The programme needs to be completely tailored to that horses needs – there is never one fixed programme for every horse. The programme will change as the horse develops. It is vital you can see these changes so you know if it is getting better or worse.

Its team work to really give the horse every chance– the rider/owner, trainer, equine body worker, vet, tack/saddler, nutritionist, farrier, dentist.

There are many reasons for Rehab work, but one of the most difficult I think is following a Kissing Spine Op.

If your horse has a kissing spine, working out where the spinal rotation is and correcting the muscle imbalance will ensure your horse changes and finds comfort. Kissing spine is caused through muscle imbalance and the vertebrae in your horse’s spine being forced into a position that causes them to touch. Many horses could be spared the operation as it can be corrected through correct motion and rebalance of the muscles if the bones aren’t fused. There are many experts out there using their own correcting techniques – personally I have been lucky enough to work with and study many. I have seen much success in the teachings of Jean Luc Cornille (Science of Motion). I know of other techniques people use with proven success in the spine. The only issue with the others I have found, is that they encourage the horse very much onto the forehand which then causes many problems for the front limbs over time. I think there are some owners that believe having a kissing spine operation will be a quick fix. It literally couldn’t be further from the truth. Horses spines are more controlled to their movement than anything else, whereas for humans it’s our brains.

Bone has the highest capacity for complete tissue repair, the bone cells work together to repair mechanical damage. Improving the mechanics of your horse can reduce the chances of damage. If you can get the compression off of the joint then repair can start.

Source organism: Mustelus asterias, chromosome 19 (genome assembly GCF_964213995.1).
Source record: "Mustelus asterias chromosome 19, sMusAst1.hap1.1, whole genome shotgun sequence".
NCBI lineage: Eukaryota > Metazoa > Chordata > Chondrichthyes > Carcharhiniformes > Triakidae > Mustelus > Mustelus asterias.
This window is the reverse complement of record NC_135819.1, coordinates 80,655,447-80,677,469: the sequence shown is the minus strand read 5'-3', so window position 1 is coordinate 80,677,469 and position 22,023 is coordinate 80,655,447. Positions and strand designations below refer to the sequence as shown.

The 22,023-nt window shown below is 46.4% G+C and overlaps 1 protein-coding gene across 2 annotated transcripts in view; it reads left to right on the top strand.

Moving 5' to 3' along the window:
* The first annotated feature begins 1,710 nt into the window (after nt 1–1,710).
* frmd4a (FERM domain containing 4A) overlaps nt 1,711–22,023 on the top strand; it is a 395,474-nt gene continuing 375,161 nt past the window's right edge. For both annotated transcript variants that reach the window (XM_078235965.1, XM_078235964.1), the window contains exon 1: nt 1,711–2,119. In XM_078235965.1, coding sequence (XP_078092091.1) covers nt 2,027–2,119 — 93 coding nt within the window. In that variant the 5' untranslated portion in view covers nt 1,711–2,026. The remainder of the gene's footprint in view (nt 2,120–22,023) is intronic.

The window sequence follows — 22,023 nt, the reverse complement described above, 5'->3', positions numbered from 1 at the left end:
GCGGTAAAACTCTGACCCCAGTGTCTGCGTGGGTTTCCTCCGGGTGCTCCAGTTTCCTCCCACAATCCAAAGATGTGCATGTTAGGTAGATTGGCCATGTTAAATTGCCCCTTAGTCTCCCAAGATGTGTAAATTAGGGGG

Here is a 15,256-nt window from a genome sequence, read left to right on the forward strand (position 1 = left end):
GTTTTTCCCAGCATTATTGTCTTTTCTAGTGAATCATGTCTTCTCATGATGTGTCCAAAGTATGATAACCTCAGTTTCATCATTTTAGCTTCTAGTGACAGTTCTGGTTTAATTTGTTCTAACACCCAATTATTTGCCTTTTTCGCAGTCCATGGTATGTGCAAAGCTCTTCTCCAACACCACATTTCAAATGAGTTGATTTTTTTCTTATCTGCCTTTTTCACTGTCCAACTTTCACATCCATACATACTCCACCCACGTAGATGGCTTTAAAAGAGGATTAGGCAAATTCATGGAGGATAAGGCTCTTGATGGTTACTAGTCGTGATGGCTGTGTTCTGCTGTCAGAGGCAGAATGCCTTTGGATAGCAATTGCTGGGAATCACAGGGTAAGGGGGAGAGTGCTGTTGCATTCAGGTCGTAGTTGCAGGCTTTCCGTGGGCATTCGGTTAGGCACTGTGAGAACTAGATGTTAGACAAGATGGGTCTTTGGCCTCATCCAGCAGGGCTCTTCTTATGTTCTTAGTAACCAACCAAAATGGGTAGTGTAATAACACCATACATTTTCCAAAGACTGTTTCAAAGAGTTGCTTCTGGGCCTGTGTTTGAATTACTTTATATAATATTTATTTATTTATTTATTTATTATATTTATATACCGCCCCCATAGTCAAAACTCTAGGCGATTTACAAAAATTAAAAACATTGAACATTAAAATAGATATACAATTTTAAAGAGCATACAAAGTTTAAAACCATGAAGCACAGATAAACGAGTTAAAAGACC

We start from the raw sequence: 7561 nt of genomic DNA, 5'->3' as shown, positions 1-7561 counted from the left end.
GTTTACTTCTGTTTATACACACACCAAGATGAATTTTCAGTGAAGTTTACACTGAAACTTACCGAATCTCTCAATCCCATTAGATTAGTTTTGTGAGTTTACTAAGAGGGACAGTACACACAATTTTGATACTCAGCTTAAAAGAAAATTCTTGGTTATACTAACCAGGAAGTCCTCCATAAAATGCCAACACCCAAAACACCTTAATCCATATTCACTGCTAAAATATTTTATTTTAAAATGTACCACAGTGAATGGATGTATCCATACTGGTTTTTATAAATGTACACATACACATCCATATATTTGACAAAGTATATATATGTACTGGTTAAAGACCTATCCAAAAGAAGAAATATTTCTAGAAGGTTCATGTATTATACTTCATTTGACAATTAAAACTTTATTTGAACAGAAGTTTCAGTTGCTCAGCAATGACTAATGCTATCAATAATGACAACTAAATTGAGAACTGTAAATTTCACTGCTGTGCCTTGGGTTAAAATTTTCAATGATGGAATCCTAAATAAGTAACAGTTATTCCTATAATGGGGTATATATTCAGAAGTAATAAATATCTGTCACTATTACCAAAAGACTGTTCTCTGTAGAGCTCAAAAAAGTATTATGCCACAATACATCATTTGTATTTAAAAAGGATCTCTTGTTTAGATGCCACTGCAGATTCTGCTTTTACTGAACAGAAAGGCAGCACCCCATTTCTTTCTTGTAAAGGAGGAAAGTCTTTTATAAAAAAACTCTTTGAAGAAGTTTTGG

When your horse has the Kissing Spine Op they remove the vertebrae –- The horse’s stability and bridge of support is completely altered. So, this is a massive issue for the horse going forwards unless the rehabilitation is very knowledgeable, slow and thorough. You need to be experienced, dedicated and patient with the long road to gaining a strong horse.

The Second biggest Rehab I tend to come across is through hind limb problems. Many Dressage Horses suffer from Hind Limb Suspensory problems and Hock Problems. They generally seem to have both of these issues together. The Hock needs exercise but the Suspensory needs rest. It’s a difficult treatment process and working closely with your vet to assess if what you are doing is making things worse or better is really important. Many Owners have found the water treadmill very helpful as you have the cooling of the water for the suspensories, but the movement for the hocks. Ensure that the treadmill operator understands what is needed and works with you carefully.

A treadmill can help to get a weak horse moving, but working with the horse from the ground or ridden can be much more helpful as you can work directly on strengthening a joint. Bone needs time to adapt to new stresses i.e. don’t get off of the couch and run a marathon!

The saddle is vital in all of this and ensuring you have a knowledgeable, committed saddler is key. They need to understand the horse biomechanically and understand the changes that need to take place for this horse to improve. Understanding horses in this way properly does not come through a saddle fitting qualification – it comes through your saddlers own learning. I honestly don’t believe you can understand what a horse is doing with its body or really understand a gait abnormality without being a rider.

When you consider 75% of horses in normal work are lame and 95% of saddle slip is due to lameness – it makes all the difference to your horse if you have a saddler that can identify and analyse this.

Another big issue I find with Rehabilitation Horses is not just what the horse is doing to avoid using a limb but the crookedness of the rider. It has such a major impact on the horse’s ability to improve and get straighter. This is another major subject which will need to be covered separately.

I could ramble on for days about Rehabilitation and corrective riding as it’s such a huge subject and passion of mine – BUT I won’t bore you all to tears!!. I hope this shortened version of information has been interesting.